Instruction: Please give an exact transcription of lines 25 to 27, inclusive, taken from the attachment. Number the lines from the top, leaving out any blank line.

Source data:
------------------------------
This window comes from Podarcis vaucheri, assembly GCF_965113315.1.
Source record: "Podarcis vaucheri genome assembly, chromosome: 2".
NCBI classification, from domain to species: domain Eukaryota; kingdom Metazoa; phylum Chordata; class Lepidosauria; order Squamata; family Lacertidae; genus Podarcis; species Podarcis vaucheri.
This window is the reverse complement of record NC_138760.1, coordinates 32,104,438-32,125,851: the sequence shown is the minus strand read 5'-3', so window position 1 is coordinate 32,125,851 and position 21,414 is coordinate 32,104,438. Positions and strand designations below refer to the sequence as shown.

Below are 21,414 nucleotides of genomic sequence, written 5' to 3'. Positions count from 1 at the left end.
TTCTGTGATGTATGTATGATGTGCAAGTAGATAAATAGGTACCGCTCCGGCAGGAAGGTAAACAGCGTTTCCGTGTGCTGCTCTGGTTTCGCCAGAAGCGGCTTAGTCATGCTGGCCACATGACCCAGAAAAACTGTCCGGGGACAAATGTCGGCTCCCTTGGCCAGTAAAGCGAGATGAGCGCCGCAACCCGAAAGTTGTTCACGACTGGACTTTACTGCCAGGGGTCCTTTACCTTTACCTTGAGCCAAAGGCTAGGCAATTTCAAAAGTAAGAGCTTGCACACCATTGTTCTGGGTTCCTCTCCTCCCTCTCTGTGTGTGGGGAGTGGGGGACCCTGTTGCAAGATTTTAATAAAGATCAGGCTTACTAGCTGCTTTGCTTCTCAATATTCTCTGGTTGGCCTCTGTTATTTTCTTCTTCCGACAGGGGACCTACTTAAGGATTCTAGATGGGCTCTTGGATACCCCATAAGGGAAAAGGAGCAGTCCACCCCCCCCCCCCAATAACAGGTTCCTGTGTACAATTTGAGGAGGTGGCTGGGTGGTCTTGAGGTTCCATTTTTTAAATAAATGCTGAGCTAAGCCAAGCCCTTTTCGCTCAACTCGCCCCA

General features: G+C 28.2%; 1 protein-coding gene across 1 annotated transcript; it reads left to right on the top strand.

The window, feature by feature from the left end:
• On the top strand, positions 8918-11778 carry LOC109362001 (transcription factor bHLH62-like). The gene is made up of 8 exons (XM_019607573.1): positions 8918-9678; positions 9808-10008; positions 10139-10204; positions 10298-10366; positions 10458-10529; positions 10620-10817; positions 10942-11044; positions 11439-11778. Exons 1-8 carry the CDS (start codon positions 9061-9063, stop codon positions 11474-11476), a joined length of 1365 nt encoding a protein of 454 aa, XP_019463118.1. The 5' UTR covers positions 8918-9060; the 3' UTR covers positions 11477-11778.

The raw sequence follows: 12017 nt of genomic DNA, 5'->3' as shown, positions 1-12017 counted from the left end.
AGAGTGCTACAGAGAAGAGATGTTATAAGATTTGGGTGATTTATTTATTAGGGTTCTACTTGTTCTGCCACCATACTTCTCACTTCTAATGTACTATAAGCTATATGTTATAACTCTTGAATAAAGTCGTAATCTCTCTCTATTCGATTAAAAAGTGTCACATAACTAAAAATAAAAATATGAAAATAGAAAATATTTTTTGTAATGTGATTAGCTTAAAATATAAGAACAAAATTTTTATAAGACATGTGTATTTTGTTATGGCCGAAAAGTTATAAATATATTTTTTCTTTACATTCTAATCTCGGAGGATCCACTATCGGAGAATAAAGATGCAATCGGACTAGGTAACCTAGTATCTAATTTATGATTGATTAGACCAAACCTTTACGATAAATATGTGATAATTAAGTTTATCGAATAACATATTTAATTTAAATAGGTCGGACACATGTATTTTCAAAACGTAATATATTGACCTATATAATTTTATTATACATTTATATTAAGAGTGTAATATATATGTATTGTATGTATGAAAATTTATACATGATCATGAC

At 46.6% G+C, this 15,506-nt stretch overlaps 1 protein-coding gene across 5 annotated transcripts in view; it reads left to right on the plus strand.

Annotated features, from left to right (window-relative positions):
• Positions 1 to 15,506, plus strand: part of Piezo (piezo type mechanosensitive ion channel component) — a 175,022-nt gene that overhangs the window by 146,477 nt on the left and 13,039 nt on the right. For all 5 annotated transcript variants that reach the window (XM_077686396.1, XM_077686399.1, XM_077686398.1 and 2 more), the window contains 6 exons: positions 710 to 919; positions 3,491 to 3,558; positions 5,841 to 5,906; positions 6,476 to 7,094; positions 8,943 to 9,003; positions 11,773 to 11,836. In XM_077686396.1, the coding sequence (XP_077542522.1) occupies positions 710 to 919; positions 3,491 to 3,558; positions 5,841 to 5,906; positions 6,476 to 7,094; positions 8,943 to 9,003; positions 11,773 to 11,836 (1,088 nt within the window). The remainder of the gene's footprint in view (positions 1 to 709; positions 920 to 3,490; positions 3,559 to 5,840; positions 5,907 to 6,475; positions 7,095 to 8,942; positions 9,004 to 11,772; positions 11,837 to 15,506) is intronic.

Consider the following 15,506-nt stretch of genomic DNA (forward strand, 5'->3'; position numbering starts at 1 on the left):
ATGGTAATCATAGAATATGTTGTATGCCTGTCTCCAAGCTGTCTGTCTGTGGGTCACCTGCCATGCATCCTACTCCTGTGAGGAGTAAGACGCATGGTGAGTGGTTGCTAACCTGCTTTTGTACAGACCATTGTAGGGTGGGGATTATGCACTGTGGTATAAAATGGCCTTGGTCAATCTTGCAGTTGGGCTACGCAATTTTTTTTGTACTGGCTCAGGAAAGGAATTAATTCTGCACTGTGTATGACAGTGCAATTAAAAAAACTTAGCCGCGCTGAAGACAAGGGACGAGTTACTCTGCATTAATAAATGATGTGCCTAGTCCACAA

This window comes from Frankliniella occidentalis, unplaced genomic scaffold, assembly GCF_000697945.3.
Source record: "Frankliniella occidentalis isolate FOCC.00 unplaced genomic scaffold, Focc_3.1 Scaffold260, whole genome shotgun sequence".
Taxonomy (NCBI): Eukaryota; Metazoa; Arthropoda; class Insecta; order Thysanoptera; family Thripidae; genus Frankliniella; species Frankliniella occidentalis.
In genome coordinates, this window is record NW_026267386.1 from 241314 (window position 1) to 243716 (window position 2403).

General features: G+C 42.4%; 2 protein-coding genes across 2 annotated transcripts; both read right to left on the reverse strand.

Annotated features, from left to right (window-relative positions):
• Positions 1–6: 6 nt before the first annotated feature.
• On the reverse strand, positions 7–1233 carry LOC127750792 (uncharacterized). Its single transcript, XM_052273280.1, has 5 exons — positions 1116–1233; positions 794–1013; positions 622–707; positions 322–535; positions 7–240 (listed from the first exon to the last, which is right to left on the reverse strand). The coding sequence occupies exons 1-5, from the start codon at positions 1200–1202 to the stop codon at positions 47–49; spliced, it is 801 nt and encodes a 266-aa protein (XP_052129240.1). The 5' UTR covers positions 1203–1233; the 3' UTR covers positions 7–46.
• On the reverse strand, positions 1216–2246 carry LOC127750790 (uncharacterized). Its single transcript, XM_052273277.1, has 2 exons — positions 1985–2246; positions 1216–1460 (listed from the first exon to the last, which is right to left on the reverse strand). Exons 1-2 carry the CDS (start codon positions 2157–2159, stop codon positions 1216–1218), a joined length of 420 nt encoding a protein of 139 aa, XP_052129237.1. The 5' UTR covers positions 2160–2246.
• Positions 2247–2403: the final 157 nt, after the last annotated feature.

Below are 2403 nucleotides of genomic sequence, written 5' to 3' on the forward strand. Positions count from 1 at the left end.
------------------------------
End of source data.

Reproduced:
• On the reverse strand, positions 1216–2246 carry LOC127750790 (uncharacterized). Its single transcript, XM_052273277.1, has 2 exons — positions 1985–2246; positions 1216–1460 (listed from the first exon to the last, which is right to left on the reverse strand). Exons 1-2 carry the CDS (start codon positions 2157–2159, stop codon positions 1216–1218), a joined length of 420 nt encoding a protein of 139 aa, XP_052129237.1. The 5' UTR covers positions 2160–2246.
• Positions 2247–2403: the final 157 nt, after the last annotated feature.

Below are 2403 nucleotides of genomic sequence, written 5' to 3' on the forward strand. Positions count from 1 at the left end.